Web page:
The Part That Burns
A Novel Excerptby Jeannine Ouellette
I don’t believe in jackalopes. But people have to make up their own minds about these things. Douglas, Wyoming, is the jackalope capital of the world. A jackalope is a cross between a male jackrabbit and a female antelope. Jackrabbits and antelopes are both real. You don’t believe in them or not. They just are.
Douglas is the jackalope capital because it’s where the first jackalope was spotted in 1829 by a trapper named Roy Ball. So maybe jackalopes existed back then—but they were said to be extinct before we left Duluth for here. Still, people report sightings in Douglas even now.
I loved our house in Douglas. It was white and green and had a cozy front porch that jutted out into our little square yard of brown grass with its one spicy pine tree. Inside, wooden stairs led up to my bedroom, which had a slanted ceiling and peeling wallpaper that smelled of wood fires and old books. My bedroom was an attic, a fort, tiny and perfect. Beside my bed was a square-paned window, glued shut with paint. Pine boughs scratched against the glass when the wind blew. In Wyoming, the wind always blew.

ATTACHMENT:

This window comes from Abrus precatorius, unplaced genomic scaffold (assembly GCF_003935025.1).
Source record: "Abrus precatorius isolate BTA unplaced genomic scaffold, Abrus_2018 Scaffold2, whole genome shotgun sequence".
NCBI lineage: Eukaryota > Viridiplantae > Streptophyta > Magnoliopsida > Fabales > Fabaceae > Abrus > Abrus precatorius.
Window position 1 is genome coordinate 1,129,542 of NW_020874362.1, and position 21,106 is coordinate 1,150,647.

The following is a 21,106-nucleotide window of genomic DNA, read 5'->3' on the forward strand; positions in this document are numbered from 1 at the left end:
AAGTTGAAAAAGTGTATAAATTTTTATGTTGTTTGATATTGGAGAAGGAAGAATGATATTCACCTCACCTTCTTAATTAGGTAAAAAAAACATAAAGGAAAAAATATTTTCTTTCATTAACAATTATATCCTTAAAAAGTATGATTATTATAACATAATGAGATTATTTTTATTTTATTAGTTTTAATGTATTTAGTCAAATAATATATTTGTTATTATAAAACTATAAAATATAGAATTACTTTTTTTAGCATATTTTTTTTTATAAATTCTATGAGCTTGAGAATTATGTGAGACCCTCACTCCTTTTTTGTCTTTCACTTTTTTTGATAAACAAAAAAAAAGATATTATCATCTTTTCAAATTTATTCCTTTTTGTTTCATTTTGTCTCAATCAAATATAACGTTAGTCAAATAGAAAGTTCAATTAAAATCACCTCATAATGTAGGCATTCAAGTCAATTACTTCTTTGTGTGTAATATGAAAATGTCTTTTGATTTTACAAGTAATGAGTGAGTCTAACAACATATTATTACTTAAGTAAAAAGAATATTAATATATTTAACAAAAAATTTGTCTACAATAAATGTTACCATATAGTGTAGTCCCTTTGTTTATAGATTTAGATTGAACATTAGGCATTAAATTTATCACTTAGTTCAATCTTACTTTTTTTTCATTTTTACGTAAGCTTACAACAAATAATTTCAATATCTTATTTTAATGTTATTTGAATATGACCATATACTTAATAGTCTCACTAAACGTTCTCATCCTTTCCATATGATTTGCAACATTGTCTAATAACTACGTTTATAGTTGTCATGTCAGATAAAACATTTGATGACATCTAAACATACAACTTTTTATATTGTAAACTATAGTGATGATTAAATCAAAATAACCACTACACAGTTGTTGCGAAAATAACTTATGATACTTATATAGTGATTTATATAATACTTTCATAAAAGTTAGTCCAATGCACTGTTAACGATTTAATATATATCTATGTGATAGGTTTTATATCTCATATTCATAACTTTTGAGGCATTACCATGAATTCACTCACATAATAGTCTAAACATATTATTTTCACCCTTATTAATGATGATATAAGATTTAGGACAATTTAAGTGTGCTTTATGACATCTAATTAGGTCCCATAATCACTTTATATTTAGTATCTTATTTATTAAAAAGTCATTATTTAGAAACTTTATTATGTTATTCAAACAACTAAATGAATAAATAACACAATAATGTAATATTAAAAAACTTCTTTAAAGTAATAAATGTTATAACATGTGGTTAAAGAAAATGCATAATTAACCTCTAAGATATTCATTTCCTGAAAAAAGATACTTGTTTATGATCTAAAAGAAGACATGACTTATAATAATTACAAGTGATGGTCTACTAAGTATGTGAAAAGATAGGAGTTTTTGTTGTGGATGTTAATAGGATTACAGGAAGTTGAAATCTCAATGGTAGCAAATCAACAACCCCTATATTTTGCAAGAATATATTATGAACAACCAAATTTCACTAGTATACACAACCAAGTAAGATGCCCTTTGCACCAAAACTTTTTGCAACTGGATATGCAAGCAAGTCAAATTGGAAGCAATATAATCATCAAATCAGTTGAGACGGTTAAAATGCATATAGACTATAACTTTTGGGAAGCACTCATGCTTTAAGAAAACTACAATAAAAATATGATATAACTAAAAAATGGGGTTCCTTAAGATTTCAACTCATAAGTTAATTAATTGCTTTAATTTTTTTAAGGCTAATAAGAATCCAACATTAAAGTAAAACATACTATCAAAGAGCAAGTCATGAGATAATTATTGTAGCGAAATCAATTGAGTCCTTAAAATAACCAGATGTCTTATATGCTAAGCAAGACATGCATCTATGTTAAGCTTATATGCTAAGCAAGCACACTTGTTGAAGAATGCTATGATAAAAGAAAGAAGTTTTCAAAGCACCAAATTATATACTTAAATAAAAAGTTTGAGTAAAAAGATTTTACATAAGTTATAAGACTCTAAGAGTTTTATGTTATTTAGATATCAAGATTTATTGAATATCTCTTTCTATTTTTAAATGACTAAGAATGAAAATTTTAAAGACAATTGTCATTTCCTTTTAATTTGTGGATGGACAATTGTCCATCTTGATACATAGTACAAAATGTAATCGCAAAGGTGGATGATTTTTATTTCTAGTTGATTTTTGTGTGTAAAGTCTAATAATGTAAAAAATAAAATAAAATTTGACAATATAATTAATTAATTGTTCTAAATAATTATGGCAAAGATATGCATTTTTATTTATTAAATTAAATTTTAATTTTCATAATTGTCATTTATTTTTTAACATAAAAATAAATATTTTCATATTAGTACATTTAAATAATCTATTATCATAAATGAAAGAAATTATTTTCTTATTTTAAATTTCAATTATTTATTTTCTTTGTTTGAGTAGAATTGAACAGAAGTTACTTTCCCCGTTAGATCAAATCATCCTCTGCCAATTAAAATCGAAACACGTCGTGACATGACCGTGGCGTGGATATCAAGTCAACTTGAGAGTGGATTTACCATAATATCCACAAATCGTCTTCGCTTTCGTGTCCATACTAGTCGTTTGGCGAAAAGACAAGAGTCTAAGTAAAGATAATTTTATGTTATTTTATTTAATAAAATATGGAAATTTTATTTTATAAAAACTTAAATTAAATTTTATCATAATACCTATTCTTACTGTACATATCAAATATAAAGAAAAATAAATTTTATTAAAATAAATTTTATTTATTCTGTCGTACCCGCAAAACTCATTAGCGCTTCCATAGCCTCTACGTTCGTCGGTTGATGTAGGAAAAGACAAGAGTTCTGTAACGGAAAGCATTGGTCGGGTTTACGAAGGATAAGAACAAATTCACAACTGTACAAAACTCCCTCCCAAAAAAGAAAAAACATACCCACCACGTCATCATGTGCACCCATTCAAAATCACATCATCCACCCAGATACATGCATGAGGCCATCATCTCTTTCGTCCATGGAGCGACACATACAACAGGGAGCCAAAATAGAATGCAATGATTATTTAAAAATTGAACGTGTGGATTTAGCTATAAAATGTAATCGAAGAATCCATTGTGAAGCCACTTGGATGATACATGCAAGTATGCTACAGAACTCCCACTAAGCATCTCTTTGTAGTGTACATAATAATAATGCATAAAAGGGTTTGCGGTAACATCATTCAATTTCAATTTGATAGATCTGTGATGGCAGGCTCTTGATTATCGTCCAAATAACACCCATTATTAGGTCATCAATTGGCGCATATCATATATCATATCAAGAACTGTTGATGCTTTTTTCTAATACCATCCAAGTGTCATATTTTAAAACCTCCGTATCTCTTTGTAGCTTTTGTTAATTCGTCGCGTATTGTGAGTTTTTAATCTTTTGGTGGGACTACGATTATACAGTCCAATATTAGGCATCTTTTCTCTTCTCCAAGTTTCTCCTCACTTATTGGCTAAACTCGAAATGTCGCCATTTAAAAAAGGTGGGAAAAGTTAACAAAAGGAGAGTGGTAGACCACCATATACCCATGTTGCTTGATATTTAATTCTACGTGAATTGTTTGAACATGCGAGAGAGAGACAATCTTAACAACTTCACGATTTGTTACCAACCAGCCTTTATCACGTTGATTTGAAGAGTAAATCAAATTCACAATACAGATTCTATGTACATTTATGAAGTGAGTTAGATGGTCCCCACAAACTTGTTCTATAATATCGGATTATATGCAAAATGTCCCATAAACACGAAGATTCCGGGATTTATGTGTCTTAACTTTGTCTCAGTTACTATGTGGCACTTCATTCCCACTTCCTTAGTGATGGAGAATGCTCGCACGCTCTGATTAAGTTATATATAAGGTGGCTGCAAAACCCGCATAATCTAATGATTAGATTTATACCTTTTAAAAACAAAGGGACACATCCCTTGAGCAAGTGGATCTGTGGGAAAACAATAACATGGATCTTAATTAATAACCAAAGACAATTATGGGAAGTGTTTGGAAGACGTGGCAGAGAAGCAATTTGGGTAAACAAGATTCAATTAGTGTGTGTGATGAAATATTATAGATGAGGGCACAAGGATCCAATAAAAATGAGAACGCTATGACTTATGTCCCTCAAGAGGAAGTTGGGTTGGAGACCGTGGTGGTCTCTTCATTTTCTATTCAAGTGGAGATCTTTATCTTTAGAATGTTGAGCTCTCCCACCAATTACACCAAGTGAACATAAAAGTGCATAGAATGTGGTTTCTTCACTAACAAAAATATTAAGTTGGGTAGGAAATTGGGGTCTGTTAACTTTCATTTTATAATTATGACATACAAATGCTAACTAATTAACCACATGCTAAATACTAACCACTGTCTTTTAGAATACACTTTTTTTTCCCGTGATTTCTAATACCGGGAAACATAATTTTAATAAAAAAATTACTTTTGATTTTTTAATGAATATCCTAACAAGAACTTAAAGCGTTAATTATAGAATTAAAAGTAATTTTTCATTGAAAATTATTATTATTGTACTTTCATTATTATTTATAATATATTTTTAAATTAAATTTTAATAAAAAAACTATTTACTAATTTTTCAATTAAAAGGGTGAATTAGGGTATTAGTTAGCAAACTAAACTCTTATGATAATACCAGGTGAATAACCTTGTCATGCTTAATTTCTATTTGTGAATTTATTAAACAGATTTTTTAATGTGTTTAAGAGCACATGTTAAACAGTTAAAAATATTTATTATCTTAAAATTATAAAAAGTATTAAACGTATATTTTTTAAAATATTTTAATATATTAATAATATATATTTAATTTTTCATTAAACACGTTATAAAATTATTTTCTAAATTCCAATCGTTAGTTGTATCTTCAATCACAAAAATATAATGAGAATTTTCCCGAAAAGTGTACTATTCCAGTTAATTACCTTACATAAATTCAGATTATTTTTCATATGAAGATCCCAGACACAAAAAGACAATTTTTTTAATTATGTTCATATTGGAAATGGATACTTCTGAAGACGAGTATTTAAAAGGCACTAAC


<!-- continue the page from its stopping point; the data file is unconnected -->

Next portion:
In the middle of downtown Douglas, right outside the front door of the old train depot, was a giant eight-foot statue of the jackalope. The statue was painted gray and white. It looked friendly, like the Easter Bunny. But jackalopes are not friendly. They’re fighters. They use their antlers to attack and gore their enemies, which is why they are also called warrior rabbits.
I learned these things in Douglas. I also learned I had a Minnesota accent when I said house and rag and I want to come with, and that most kids in my second grade class didn’t believe in Santa, and that some schools, like Douglas Elementary, have no walls. I learned that if your mom cuts your hair very short because your face is narrow and you don’t look nice in long hair like other girls, your teacher might not know who you are. She might say, “And who is our new boy today?” I learned I had a talent for dirty looks, and that sometimes Mom thought my looks were funny and sometimes she slapped them off of me. I learned I could change some things but not others. For example, I could change the way I talked. It wasn’t that hard.